Perhaps best described as Delta Rats, The Weeks have truth and soul in everything they do, and in the midst of their thrashing, anthemic, manic pop thrills, they never lose sight of the songs. Cyle Barnes, as the band’s lyricist, writes about what he knows and is often autobiographical. Their music, arranged by Sam Williams, conveys the attitude and emotion that the band utilizes to punctuate their experiences, frame the impact of their surroundings and pointedly references their life in the South. This is equally true in their live show where attitude and amplitude are nuanced and ever present.
And luckily for everyone in D.C., The Weeks are playing DC9 tomorrow night with Asherel and Kingston Springs. We asked Sam to share a few tracks from the upcoming Weeks EP Gutter Gaunt Gangster and divulge the inspiration for their delta blues. Simply click the links for streamable ear-heaven.
“Harmony” – This song started out as a part of a concept record that revolved around a preacher in the MS delta town of Midnight (yes, that is the name of the town) who thought the Civil War was the beginning of the Apocalypse. We found this old abandoned church that looked like everyone just disappeared one Sunday. The preachers office still had a change of clothes and a bible open to the next Sundays lesson. The hymnals were all in place. There was an Encyclopedia on the pulpit open to the article on parasitology. We thought only in the Mississippi delta.
“Mountains Make Me Crazy” – We wrote this song within the first few months of moving to Tennessee about the differences between our small town Mississippi homes and the bustling metropolis of Nashville. The relative anonymity, climate, and even the topography of our new home was a little unsettling at times. Essentially though, that’s the reason we made the move in the first place. It’s easy to write songs about your home culture, but we wanted to do it from memory and instinct rather than just observationally. For the first little spell in Nashville we quite literally existed exclusively with each and the songs that would become ‘Gutter Gaunt Gangster’. The last line, “Without our hearts we’re nothing / Without our spines we’re weak” really encapsulates the feel of the entire record.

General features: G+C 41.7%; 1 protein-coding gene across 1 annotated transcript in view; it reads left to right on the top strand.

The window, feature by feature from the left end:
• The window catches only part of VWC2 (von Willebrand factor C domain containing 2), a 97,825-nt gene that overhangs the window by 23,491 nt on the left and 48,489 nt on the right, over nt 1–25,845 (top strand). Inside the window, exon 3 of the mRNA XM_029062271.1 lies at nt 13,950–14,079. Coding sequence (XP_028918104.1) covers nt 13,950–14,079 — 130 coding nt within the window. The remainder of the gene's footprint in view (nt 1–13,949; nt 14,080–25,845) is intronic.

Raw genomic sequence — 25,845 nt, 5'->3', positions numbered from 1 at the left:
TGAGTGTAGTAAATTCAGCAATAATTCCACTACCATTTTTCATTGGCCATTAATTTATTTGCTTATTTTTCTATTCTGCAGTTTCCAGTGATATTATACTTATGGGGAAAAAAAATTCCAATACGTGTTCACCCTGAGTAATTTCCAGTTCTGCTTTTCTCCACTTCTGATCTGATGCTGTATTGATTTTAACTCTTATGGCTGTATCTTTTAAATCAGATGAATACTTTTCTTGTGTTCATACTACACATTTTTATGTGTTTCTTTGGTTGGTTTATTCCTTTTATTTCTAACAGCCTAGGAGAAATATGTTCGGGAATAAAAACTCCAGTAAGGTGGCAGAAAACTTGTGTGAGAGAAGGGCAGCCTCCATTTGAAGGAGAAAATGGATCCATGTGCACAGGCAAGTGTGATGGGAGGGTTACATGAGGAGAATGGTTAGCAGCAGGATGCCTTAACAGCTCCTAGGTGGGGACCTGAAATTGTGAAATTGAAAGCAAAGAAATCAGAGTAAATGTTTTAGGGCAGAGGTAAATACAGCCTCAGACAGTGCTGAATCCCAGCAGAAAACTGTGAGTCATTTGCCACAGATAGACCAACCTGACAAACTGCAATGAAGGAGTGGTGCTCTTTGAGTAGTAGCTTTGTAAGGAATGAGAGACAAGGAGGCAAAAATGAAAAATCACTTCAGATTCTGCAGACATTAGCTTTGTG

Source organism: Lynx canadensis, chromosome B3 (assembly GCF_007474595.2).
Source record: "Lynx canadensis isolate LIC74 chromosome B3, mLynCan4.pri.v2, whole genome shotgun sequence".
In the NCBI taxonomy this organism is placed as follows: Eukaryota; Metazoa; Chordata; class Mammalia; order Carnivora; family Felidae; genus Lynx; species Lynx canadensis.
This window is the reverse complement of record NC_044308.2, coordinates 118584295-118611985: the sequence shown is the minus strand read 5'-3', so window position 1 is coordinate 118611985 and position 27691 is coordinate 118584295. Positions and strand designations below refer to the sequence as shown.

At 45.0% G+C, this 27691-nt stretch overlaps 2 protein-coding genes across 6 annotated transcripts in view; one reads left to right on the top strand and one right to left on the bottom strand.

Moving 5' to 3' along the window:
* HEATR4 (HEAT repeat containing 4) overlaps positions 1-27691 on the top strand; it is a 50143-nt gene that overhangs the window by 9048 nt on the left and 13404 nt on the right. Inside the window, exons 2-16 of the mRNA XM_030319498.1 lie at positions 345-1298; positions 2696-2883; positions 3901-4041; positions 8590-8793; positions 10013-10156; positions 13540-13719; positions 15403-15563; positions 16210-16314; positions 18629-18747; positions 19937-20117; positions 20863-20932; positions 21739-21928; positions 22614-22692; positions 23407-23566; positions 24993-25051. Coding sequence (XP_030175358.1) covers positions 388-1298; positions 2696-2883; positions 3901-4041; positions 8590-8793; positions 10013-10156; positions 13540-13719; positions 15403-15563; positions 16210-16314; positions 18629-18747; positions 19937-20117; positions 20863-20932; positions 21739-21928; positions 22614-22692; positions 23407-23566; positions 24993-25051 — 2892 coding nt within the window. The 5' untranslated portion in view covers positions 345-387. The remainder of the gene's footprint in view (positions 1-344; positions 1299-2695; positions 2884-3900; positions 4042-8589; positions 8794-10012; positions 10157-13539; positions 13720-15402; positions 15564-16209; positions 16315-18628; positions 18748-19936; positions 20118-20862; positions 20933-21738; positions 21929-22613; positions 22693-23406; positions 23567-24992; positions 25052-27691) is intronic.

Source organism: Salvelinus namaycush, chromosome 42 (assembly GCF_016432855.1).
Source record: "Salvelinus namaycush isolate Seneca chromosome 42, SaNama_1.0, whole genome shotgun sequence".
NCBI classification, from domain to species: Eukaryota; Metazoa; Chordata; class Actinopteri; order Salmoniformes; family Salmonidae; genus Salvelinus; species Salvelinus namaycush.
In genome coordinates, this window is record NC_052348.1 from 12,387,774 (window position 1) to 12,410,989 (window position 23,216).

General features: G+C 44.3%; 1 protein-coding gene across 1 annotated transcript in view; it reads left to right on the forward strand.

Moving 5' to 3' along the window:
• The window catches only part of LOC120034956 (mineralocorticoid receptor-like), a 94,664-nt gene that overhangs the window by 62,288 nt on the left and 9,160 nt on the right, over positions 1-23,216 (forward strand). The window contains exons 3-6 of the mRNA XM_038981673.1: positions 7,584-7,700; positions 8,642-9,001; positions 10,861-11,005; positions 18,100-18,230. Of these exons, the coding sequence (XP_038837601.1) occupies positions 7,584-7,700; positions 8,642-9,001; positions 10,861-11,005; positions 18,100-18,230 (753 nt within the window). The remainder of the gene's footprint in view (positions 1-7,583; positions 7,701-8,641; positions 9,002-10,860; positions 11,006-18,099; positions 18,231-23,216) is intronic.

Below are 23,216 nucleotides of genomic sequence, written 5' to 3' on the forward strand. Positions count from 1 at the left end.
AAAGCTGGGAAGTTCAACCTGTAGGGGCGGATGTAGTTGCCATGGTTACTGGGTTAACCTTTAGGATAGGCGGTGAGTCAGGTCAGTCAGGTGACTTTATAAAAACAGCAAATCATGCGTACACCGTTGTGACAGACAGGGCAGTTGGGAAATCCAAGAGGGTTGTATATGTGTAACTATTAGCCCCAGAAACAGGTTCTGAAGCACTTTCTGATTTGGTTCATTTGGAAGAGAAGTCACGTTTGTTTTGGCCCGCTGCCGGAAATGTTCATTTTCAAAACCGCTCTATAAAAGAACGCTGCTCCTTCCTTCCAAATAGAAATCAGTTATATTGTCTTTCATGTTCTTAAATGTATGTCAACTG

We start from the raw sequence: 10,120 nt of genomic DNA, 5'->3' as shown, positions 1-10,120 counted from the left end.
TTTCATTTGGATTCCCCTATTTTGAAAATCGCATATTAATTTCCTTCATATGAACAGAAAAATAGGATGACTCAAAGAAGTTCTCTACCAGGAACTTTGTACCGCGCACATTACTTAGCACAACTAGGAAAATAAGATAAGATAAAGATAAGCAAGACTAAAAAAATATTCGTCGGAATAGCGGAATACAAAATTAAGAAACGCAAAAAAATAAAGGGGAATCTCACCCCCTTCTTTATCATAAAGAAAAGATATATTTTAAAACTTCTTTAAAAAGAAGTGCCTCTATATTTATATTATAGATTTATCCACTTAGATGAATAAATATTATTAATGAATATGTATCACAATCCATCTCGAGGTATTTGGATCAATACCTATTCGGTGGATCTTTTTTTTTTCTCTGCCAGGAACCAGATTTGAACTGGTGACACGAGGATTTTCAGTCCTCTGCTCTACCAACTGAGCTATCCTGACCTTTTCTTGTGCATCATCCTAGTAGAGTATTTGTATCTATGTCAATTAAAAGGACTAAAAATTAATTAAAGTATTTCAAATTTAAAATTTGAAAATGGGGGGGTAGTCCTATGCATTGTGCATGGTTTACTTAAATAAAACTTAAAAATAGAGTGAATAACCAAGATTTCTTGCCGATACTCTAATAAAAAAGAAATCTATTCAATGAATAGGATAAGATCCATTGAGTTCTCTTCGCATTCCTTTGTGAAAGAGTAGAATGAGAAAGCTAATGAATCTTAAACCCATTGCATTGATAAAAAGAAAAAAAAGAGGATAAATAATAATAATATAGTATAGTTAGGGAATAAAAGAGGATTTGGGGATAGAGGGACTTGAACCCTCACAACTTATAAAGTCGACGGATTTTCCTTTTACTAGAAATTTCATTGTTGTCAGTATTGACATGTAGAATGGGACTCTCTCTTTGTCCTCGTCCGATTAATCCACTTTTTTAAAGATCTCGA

“Broken Body” – This is an older tune from our 2009 EP, “Rumspringa”. Classic Prohibition-era tale of pride, redemption, and of course, the trafficking of illegal substances. We were heavy into Bob Dylan’s “Blood on the Tracks” and wanted to write a song that was as if Francis Coppola re-wrote “Lily, Rosemary and the Jack of Hearts”.